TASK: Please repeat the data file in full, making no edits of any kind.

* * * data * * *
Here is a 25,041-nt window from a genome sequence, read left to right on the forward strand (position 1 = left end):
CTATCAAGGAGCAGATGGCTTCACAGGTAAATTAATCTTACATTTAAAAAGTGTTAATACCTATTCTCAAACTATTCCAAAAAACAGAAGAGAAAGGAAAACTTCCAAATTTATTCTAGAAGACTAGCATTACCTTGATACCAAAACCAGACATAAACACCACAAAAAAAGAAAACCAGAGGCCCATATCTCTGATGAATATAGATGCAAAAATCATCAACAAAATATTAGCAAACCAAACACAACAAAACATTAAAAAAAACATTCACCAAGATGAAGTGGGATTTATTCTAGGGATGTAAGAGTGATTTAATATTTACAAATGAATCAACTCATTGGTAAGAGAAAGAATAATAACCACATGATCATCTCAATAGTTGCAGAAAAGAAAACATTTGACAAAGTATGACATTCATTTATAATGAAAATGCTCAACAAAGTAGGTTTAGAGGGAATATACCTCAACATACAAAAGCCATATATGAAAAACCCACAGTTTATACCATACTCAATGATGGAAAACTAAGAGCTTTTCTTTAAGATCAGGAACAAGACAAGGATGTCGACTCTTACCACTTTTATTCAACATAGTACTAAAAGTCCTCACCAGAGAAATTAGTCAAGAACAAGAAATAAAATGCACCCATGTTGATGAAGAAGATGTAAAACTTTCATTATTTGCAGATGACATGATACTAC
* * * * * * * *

Here is a 25,041-nt window from a genome sequence, read left to right on the forward strand (position 1 = left end):
CTATCAAGGAGCAGATGGCTTCACAGGTAAATTAATCTTACATTTAAAAAGTGTTAATACCTATTCTCAAACTATTCCAAAAAACAGAAGAGAAAGGAAAACTTCCAAATTTATTCTAGAAGACTAGCATTACCTTGATACCAAAACCAGACATAAACACCACAAAAAAAGAAAACCAGAGGCCCATATCTCTGATGAATATAGATGCAAAAATCATCAACAAAATATTAGCAAACCAAACACAACAAAACATTAAAAAAAACATTCACCAAGATGAAGTGGGATTTATTCTAGGGATGTAAGAGTGATTTAATATTTACAAATGAATCAACTCATTGGTAAGAGAAAGAATAATAACCACATGATCATCTCAATAGTTGCAGAAAAGAAAACATTTGACAAAGTATGACATTCATTTATAATGAAAATGCTCAACAAAGTAGGTTTAGAGGGAATATACCTCAACATACAAAAGCCATATATGAAAAACCCACAGTTTATACCATACTCAATGATGGAAAACTAAGAGCTTTTCTTTAAGATCAGGAACAAGACAAGGATGTCGACTCTTACCACTTTTATTCAACATAGTACTAAAAGTCCTCACCAGAGAAATTAGTCAAGAACAAGAAATAAAATGCACCCATGTTGATGAAGAAGATGTAAAACTTTCATTATTTGCAGATGACATGATACTAC